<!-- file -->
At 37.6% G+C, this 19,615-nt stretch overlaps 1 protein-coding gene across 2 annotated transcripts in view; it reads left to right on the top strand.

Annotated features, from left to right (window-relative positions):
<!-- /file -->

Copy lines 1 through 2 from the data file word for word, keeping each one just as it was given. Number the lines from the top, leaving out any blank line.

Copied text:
At 37.6% G+C, this 19,615-nt stretch overlaps 1 protein-coding gene across 2 annotated transcripts in view; it reads left to right on the top strand.

Annotated features, from left to right (window-relative positions):